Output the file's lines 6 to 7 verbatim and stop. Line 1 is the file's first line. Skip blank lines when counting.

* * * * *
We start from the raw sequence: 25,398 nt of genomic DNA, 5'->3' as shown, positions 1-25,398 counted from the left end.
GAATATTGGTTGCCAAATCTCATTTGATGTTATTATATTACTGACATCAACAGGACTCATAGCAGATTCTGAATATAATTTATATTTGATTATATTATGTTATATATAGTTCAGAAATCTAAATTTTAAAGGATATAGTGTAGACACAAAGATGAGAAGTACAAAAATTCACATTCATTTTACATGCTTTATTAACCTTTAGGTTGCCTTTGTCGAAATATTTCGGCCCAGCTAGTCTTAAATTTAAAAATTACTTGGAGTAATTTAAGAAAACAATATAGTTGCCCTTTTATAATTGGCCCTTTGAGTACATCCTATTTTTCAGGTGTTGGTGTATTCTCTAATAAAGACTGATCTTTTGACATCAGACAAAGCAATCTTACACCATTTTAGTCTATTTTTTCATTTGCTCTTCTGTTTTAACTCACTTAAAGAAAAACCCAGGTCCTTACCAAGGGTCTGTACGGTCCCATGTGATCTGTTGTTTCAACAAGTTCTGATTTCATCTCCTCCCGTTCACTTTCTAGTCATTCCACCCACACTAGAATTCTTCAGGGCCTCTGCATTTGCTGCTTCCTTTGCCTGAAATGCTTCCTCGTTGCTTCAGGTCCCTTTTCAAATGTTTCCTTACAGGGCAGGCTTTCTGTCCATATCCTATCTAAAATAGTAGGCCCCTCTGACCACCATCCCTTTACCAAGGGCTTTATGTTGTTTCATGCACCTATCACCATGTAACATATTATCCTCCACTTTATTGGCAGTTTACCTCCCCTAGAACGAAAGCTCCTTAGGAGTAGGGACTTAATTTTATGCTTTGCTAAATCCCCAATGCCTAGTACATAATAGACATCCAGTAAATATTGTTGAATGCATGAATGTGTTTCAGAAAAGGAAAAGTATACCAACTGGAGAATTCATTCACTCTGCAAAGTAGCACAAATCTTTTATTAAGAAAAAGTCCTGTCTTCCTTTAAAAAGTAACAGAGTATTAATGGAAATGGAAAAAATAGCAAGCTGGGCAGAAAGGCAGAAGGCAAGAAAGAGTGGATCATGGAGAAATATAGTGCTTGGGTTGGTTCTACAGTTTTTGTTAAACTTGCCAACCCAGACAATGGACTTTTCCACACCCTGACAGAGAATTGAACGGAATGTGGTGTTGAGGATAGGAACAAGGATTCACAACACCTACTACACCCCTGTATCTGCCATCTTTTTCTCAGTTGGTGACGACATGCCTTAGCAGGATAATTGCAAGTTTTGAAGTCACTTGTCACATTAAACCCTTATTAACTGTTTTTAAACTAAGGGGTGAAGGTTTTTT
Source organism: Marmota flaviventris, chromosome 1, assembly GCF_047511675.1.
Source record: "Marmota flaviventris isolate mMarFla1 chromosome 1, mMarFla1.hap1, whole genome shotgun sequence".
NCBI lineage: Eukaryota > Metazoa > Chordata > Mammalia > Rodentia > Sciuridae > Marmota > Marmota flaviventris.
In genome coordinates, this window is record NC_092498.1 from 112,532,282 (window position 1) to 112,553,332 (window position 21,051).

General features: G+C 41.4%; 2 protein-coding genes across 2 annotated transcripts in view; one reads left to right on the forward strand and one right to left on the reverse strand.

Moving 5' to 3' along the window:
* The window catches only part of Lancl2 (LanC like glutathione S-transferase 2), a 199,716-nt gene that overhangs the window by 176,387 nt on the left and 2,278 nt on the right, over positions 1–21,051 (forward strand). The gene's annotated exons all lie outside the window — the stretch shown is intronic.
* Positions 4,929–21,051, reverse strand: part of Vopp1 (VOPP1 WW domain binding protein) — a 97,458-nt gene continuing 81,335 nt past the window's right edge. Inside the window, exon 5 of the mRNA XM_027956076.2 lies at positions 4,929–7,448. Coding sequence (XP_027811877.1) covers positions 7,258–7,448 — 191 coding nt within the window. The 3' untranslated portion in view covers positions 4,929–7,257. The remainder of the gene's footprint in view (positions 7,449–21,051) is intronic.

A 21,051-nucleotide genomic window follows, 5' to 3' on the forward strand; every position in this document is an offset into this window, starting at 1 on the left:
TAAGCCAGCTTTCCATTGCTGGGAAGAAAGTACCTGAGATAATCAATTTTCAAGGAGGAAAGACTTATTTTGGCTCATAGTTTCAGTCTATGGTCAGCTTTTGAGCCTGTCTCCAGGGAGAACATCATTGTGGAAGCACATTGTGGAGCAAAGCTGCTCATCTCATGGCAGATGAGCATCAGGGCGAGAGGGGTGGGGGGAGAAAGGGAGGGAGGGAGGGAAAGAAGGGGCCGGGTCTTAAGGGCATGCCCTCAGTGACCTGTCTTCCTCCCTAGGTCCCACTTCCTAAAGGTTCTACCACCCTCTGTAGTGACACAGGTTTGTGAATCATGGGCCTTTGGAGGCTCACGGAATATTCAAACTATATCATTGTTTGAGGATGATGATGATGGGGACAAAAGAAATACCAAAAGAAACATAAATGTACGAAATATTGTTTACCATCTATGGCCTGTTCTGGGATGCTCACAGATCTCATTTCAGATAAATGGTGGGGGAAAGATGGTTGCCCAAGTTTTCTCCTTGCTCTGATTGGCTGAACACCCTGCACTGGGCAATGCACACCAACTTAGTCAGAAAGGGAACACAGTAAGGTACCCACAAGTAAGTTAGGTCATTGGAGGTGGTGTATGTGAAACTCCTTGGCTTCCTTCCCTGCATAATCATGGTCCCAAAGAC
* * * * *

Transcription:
In genome coordinates, this window is record NC_092498.1 from 112,532,282 (window position 1) to 112,553,332 (window position 21,051).

General features: G+C 41.4%; 2 protein-coding genes across 2 annotated transcripts in view; one reads left to right on the forward strand and one right to left on the reverse strand.